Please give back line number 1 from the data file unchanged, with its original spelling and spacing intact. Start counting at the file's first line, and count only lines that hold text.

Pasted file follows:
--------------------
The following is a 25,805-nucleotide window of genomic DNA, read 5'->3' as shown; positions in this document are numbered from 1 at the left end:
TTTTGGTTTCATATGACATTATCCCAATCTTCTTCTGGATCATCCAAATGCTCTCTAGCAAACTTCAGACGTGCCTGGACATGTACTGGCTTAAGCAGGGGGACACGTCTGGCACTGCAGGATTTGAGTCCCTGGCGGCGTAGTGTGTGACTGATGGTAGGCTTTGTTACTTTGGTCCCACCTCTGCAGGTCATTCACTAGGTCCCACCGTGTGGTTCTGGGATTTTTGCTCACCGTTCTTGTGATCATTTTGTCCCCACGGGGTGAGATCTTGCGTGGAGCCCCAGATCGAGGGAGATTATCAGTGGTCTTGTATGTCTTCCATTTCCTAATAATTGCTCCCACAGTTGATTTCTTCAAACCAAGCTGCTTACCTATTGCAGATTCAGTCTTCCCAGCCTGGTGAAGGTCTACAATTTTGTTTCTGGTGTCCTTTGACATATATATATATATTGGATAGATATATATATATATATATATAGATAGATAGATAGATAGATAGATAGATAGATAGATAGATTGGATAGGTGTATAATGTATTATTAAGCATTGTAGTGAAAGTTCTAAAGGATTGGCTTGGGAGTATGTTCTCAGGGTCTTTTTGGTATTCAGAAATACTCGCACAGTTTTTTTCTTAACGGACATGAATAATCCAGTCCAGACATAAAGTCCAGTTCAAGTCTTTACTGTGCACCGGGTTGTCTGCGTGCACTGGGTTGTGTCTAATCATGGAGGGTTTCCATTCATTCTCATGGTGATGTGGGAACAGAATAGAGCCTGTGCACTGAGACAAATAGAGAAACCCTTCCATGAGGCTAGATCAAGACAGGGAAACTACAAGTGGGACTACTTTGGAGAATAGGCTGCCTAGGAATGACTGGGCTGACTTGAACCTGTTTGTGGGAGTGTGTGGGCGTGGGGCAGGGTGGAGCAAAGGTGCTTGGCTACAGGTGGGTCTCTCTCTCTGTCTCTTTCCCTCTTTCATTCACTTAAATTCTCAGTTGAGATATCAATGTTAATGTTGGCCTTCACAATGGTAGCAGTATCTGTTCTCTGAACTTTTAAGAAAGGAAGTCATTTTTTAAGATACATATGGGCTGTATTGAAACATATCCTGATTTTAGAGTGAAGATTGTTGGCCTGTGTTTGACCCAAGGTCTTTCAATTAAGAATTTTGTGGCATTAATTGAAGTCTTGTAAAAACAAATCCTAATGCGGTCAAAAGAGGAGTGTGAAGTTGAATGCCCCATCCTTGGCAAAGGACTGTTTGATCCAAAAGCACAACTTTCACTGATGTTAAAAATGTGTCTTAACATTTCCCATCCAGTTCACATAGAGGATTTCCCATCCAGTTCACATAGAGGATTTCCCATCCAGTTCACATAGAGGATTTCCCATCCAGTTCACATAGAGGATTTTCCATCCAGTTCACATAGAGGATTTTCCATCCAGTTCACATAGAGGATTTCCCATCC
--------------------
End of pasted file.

The following is a 25,805-nucleotide window of genomic DNA, read 5'->3' as shown; positions in this document are numbered from 1 at the left end: